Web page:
“No,” they said, “we can’t go back, we would be stalked and killed by the relations of those we killed and ate on our way to Ooldea Water. We are safe here with you, but if we went back we would kill and eat our own people again, and when those whose brothers and fathers we killed and ate came to Yooldil gabba, you ‘look out’ Kabbarli, and you don’t let them eat us or let us eat them and so we can all sit down with you, but in our own country we must kill and eat our kind, beegaringu [Faction fighting] always.” [A notorious instance of a group “running amok” was furnished by the so-called Laverton mob (Western Australia), in reality a collection of derelicts from the fringes of civilization in the goldfields area.]

When a white settlement was established in these areas, the natives from places far north, south, cast and west came in to “sit down” beside the whites. In the rush and glamour of those days the natives reaped a dreadful harvest. As fast as their women died from prostitution they sought recruits to fill their places and made “wives” of their own mothers, sisters, daughters, and as these passed out in agony they fought amongst their own peoples for the women so that life became a dreadful nightmare of quarrelling, spearing, clubbing and every native kind of war.

Among all the little groups that have come to my Ooldea camp from that great Central Reserve during my sixteen years’ residence there, there is the same promiscuity. A man is killed and eaten during their trek to Ooldea. His women and children are annexed by the eaters. Another, man is killed and his women are again divided. The actual killer may try to keep the women, but the fights and the end are always the same and while the poor derelicts live, these conditions will more or less continue in their Great Reserves. They were able to live without tragedy at my camp, but there was no possibility of any straightening out of the promiscuous tangle they have got into through the years. And so, to make their passing easy and keep them from conflict with the white man’s laws, a benevolent watchfulness was the most one could give, plus one’s own daily and hourly example which was so meticulously watched by them. Feed and help, encourage and advise, study and learn quietly while helping them always, without distinctions of persons or groups, bad or good.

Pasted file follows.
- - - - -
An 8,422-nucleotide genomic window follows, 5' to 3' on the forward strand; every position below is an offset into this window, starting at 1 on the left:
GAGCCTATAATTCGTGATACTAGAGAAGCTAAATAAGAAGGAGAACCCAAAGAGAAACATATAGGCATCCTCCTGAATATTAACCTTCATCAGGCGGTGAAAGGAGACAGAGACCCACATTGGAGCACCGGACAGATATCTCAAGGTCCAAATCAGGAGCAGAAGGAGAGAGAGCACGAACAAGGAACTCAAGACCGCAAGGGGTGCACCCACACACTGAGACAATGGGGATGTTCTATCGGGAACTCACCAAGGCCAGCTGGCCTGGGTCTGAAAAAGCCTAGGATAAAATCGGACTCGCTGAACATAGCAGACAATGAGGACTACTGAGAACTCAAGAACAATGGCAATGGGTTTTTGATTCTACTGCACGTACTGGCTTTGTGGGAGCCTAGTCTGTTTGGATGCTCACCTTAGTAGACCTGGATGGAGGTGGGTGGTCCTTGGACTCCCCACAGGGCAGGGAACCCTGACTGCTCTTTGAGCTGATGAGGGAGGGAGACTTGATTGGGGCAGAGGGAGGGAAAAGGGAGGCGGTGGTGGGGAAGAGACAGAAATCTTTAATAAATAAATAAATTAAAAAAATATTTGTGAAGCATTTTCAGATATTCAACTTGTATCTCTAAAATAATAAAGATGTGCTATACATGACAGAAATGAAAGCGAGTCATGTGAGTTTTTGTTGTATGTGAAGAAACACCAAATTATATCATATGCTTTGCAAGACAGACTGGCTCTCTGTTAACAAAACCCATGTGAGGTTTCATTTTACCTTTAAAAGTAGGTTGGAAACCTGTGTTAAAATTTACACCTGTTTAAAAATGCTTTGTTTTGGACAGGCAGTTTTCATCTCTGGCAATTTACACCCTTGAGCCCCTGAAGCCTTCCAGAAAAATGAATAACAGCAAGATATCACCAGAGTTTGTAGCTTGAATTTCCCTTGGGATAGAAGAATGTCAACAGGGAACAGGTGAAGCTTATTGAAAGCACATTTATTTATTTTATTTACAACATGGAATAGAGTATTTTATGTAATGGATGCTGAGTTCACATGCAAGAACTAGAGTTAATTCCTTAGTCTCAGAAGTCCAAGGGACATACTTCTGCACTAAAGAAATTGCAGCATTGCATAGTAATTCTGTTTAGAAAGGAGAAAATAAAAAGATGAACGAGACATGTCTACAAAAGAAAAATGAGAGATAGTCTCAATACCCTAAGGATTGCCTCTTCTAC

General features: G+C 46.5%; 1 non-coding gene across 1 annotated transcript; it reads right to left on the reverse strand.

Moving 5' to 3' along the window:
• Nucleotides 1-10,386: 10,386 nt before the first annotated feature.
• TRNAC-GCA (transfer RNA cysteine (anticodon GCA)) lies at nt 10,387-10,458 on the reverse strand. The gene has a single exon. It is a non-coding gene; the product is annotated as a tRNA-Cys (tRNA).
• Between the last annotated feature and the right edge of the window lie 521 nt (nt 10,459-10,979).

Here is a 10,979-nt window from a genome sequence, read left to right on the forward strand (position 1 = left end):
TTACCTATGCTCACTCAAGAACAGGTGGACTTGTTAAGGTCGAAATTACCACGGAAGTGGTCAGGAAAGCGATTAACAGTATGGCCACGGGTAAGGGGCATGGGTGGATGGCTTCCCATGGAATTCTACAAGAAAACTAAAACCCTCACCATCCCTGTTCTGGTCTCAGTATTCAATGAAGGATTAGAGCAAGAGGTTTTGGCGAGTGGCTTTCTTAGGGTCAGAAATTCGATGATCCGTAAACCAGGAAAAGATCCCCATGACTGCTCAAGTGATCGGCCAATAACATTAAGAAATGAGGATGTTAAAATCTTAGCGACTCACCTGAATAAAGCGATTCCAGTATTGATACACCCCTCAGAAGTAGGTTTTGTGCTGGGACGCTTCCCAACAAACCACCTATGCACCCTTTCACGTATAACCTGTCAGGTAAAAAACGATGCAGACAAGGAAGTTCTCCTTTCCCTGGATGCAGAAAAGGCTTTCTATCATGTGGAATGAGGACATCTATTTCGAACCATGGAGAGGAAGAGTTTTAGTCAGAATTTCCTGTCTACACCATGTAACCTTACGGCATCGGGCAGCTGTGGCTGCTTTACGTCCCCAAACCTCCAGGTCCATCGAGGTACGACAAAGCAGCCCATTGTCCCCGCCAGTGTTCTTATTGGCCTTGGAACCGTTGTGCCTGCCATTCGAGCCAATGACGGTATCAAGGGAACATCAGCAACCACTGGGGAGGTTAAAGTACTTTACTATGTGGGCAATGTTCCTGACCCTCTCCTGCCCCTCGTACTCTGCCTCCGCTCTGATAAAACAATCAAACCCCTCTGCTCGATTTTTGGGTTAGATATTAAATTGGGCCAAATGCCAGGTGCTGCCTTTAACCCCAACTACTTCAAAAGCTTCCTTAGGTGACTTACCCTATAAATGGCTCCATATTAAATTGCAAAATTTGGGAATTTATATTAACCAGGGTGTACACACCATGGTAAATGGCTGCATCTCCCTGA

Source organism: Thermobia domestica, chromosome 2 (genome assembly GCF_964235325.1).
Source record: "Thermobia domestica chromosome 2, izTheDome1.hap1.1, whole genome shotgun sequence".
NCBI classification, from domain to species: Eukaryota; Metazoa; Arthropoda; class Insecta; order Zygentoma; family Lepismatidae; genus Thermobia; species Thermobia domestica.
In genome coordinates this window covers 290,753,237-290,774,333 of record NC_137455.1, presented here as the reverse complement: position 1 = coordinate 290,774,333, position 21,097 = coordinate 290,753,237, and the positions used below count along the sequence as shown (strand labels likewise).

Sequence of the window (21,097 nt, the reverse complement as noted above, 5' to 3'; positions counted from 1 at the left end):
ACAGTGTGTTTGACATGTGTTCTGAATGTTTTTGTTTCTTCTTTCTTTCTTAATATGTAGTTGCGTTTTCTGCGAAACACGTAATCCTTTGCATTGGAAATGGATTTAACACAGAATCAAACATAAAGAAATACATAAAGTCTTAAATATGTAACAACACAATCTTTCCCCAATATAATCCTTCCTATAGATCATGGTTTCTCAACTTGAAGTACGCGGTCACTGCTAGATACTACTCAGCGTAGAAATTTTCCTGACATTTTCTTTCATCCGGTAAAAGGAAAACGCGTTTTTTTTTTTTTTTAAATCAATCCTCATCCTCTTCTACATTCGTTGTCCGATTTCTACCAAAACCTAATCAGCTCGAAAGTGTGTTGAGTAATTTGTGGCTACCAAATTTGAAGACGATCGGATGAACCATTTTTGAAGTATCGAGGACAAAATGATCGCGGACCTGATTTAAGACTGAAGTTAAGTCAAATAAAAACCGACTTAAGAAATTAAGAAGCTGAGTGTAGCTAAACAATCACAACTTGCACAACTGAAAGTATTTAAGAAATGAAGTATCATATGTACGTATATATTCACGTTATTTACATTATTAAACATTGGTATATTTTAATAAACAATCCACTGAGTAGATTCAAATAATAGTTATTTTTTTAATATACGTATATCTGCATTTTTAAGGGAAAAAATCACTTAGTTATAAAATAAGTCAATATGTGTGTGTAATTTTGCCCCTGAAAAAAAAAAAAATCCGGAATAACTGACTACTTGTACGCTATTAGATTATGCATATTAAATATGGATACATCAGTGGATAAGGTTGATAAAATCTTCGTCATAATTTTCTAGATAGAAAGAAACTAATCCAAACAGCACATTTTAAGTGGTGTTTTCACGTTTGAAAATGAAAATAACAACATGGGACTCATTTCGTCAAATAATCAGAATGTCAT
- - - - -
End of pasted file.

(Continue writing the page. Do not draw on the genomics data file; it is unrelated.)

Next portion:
The little factional mobs continued to come out of their hunting-grounds and put themselves under my protection and new little groups were hurried to me, so that I should be the first to greet and feed and restrain them from killing, and I was to sit down always with them.

When I mentioned my own passing, they talked with each other and later said that my grave [Kardal] should be in the bough shed I had built-and near the spot where they had brought the snake effigy and raised it up for me to see. “The little shed belongs to Kabbarli,” they said.